Fig. 3: Environmental monitoring system with the new fence (left); the two surface temperature sensors in front of statue RR-001-157 (center) and the one for the reference data (right); photographs by C. Fischer. 1. March 12: Visit to Rano Raraku with Lilian Gonzalez Nualart

The purpose of the visit was to evaluate and discuss the various options currently under consideration by CONAF for the protection of the interior of Rano Raraku. Several suggestions concerning the improvement of the access pathway and other issues have been made to Lilian, but it could only be re-emphasized (as many other people did before) that the first priority remains a solution preventing the access of cattle and horses to the area with the statues, probably by the

installation of a fence, and that potential available resources and any future actions should be directed toward this goal. 1. March 14: Meeting with Tahira Edmunds (morning) and visit to the museum (afternoon) The objective of the meeting with Tahira Edmunds was to give her a short training on the software used to download the data from the weather station. After a brief introduction of the environmental monitoring system and its components, the software was installed on her computer and we went through the procedure to be followed for the downloading of the data in preparation of the on-site training scheduled for the next day. A copy of the software was also left to her in case of computer failure. In the afternoon, I went to the museum, later joined by Cristin and Rafael who had returned from Rano Raraku, to check the quality of the remaining water-repellent product (Wacker BS290) that what used during the Tongariki conservation campaign and that has been stored at the museum for several years. After some difficulties, the 200 liters barrel could be finally opened and showed to contain still about 100 liters of product. The liquid looked fine though a bit hazy and a sample was taken for evaluation. After dilution with iso-propanol, a quick test on a piece of tuff indicated that the product had retained its water-repellent properties despite the long storage time. Based on these results, it was decided to use part of this product together with a new one that will be supplied by Monica Bahamondez P. from Chile for the application of the protective treatment. 1. March 15: Field work in Rano Raraku

The last day, Cristin and I went to the site with Rafael Rapu and Tahira Edmunds (Fig. 4). While Cristin and Rafael were finishing a few tasks (burying of the extra cable length next to the concrete block, site cleaning, fence verification, photography), I gave Tahira some explanations concerning the function of the different sensors and the location of the moisture and temperature sensors buried in the soil and completed her training. Then, we carried out a real situation test and she could successfully download the data on her computer. For the next months, it was decided that she will go to the site every two weeks to collect the data from the weather station.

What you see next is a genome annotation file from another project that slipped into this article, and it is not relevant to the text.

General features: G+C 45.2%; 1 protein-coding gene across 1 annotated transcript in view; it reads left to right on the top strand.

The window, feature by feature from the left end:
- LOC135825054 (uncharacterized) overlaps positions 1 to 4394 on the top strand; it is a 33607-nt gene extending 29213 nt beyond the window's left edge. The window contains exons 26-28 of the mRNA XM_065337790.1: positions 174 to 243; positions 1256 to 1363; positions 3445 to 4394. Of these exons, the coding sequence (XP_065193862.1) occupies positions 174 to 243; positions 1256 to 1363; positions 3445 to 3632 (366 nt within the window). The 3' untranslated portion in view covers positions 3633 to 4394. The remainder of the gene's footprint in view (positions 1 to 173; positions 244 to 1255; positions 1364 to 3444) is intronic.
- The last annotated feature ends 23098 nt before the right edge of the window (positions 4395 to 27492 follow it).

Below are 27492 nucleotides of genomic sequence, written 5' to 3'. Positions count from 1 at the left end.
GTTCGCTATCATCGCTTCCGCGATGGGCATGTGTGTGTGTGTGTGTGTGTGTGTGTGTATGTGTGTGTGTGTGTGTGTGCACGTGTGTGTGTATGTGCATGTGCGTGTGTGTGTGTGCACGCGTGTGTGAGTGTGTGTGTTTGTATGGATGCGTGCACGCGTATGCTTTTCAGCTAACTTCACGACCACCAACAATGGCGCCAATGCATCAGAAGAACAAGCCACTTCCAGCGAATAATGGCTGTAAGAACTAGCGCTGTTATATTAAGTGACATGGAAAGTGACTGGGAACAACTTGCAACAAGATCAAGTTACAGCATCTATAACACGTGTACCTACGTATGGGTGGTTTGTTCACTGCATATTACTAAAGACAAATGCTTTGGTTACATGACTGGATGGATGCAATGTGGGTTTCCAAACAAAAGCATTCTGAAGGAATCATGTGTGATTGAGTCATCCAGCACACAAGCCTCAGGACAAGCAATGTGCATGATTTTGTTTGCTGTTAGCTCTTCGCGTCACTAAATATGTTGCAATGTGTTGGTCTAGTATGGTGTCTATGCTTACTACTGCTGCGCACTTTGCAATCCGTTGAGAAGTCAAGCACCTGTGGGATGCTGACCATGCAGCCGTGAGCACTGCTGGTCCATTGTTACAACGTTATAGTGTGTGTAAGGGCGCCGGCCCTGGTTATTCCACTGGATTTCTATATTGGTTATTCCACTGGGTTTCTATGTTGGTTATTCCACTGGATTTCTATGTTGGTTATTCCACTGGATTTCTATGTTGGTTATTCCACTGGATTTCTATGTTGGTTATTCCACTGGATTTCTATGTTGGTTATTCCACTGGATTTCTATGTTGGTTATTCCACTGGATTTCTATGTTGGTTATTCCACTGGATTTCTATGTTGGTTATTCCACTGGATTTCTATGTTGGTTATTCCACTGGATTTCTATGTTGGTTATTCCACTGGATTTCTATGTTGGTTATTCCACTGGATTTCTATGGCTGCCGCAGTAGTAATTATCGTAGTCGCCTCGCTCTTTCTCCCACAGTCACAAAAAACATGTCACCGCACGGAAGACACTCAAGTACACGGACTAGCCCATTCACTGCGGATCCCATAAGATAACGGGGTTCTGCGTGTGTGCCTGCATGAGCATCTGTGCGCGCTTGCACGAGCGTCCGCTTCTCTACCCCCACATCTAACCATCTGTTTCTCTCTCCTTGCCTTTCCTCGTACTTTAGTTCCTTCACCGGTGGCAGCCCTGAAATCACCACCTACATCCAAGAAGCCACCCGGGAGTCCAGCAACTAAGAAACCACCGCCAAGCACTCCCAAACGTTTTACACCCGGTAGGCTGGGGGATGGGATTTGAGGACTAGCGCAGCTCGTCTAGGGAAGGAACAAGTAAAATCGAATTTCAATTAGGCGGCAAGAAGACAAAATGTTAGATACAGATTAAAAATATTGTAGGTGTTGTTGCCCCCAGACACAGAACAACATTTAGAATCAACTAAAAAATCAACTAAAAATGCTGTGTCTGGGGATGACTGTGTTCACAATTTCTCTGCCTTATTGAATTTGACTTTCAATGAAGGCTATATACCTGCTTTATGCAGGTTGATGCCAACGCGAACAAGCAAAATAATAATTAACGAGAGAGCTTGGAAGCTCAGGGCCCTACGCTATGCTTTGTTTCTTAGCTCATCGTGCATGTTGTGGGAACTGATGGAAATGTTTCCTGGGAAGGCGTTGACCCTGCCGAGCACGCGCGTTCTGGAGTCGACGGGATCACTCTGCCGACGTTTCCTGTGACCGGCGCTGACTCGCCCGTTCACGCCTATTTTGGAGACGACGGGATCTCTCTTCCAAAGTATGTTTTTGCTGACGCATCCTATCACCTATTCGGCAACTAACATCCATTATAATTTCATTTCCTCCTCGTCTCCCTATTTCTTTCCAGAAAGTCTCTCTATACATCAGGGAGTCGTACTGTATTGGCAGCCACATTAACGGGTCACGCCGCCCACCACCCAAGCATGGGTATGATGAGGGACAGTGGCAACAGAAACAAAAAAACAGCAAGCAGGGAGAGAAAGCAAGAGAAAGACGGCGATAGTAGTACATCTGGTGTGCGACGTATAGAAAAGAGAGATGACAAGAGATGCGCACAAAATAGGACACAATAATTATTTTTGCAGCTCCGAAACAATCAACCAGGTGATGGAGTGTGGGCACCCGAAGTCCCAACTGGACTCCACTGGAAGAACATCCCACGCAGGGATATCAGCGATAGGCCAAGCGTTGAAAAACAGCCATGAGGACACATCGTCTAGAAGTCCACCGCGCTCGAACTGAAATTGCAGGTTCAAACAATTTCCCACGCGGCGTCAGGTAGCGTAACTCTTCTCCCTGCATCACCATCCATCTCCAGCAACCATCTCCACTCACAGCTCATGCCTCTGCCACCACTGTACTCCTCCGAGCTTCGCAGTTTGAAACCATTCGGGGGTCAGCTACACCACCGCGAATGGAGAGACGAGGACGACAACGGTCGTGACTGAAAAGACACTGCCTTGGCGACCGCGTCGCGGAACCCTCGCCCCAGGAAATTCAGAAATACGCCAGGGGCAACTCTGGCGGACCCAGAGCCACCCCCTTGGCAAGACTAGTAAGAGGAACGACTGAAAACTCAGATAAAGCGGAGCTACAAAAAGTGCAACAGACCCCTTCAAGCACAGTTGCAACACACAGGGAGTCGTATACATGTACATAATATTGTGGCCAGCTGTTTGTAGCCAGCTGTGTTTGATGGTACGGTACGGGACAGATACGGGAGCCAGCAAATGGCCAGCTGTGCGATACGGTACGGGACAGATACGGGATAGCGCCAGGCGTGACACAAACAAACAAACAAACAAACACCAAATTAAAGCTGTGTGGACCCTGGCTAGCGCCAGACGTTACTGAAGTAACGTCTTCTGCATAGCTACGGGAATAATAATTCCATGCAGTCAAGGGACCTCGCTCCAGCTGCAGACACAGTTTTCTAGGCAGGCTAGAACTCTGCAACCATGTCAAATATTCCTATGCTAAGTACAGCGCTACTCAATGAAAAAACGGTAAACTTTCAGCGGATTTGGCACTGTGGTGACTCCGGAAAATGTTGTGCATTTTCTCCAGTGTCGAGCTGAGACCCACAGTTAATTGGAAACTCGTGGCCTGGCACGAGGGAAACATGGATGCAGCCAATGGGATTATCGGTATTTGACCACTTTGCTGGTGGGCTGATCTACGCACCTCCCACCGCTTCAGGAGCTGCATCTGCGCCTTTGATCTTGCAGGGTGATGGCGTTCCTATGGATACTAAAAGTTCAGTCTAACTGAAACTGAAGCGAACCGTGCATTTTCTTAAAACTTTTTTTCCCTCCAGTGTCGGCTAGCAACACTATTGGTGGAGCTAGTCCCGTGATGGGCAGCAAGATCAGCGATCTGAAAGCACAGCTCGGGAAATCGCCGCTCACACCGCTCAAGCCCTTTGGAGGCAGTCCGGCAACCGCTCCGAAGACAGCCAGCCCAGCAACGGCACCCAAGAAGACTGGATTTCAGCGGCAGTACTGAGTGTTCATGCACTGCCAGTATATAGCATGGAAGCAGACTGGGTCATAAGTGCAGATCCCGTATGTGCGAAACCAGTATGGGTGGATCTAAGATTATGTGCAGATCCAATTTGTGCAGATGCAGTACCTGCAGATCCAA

Fig. 4: Last day on the site (from the left to the right: Rafael Rapu, Cristin Arvalo Pakarati and Tahira Edmunds; photograph by C. Fischer). In conclusion, with the re-installation of the environmental monitoring system following its illegal removal by vandals in 2010 and the re-fencing of the excavated areas around the statues, it can be considered that the initial objectives of the mission have been achieved. Moreover, important observations could be made and valuable information collected for the preparation of the conservation treatment phase of the two statues scheduled in May 2011. And last but not least, all of the individuals and agencies who have contributed to the success of this mission are herewith gratefully acknowledged. Field Crew: Cristin Arvalo Pakarati Rafael Paoa Rapu, Student Intern Tahira Edmunds Digital copies provided to CONAF, CMN Rapa Nui, and EISP Archives 1 April 2011

Related posts: 1. 2. 3. 4. 5. Sustainable Archaeology on Easter Island Field Season I Field Season II Field Season III Conservation Report Season II
Posted on April 6th, 2011 by EISP Staff | Category: 2000s, Conservation Reports, Featured Articles |

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Conservation Report Season II

Environmental Monitoring and Conservation Mission Dr. Christian Fischer and Ms. Monica Bahamondez P. May 14- 26 Introduction The main objectives of this mission, carried out with the assistance of Cristin Arvalo Pakarati, Rafael Paoa Rapu and Vaiheri Tuki Haoa, were firstly, to apply the protective treatment on statues RR-001-157 and RR-001-156 currently being excavated by EISP and secondly, to start the Toki Sourcing Project by analyzing the elemental composition of the toki found during the excavation using a portable X-ray fluorescence spectrometer. 1. Activities summary During the course of this mission, the various tasks and actions were organized as follows:

Mon. 16: Meeting with Susana Nahoe at CONAF. Preparation of equipment and materials and visit to Rano Raraku (CAP, CF).

Tue. 17: In the morning, meeting with Governor Carmen Cardinali and council members (MB, CAP, RPR, CF). In the afternoon, carrying of equipment and materials to the site, installation of platforms and ladder, retrieval of the buried toki and training of RPR on the operation of the handheld XRF spectrometer (MB, CAP, RPR, CF).

Wed. 18 Sat. 21: Field work in Rano Raraku: application of the protective treatment (MB, CF, CAP) and analysis of about 170 toki with the portable XRF (RPR, VTH, CF).

Mon. 23: Cleaning of the site and removal of equipment and materials (CAP, CF). Tue. 24: Collection of XRF data on basalt fragments embedded in the statues, basalt outcrops and ancient quarries around Rana Raraku and Tongariki and along the north coast between Poike and Anakena (CF, CAP).

Wed. 25: Collection of XRF data on basalt outcrops and ancient quarries along the south coast between Maunga Toa Toa and Maunga Orito (CF, CAP).